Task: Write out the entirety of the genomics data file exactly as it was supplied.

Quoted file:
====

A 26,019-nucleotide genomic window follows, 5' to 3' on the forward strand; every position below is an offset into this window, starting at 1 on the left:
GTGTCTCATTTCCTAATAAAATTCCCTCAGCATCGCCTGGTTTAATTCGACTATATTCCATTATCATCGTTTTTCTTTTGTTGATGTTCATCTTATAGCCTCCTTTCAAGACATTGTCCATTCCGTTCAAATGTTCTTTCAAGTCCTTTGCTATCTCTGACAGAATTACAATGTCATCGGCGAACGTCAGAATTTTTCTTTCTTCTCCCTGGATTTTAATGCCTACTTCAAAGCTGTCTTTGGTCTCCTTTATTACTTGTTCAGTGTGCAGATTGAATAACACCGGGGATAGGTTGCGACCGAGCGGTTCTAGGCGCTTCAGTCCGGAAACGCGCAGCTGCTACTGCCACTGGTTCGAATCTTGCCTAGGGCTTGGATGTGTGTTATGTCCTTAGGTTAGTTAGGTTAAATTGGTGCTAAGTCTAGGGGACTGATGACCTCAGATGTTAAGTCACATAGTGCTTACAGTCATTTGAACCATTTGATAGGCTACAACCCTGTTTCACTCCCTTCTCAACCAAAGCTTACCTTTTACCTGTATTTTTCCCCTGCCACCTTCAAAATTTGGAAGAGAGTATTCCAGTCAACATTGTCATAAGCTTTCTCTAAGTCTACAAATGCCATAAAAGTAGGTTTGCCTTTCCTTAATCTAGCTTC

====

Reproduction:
A 26,019-nucleotide genomic window follows, 5' to 3' on the forward strand; every position below is an offset into this window, starting at 1 on the left:
GTGTCTCATTTCCTAATAAAATTCCCTCAGCATCGCCTGGTTTAATTCGACTATATTCCATTATCATCGTTTTTCTTTTGTTGATGTTCATCTTATAGCCTCCTTTCAAGACATTGTCCATTCCGTTCAAATGTTCTTTCAAGTCCTTTGCTATCTCTGACAGAATTACAATGTCATCGGCGAACGTCAGAATTTTTCTTTCTTCTCCCTGGATTTTAATGCCTACTTCAAAGCTGTCTTTGGTCTCCTTTATTACTTGTTCAGTGTGCAGATTGAATAACACCGGGGATAGGTTGCGACCGAGCGGTTCTAGGCGCTTCAGTCCGGAAACGCGCAGCTGCTACTGCCACTGGTTCGAATCTTGCCTAGGGCTTGGATGTGTGTTATGTCCTTAGGTTAGTTAGGTTAAATTGGTGCTAAGTCTAGGGGACTGATGACCTCAGATGTTAAGTCACATAGTGCTTACAGTCATTTGAACCATTTGATAGGCTACAACCCTGTTTCACTCCCTTCTCAACCAAAGCTTACCTTTTACCTGTATTTTTCCCCTGCCACCTTCAAAATTTGGAAGAGAGTATTCCAGTCAACATTGTCATAAGCTTTCTCTAAGTCTACAAATGCCATAAAAGTAGGTTTGCCTTTCCTTAATCTAGCTTC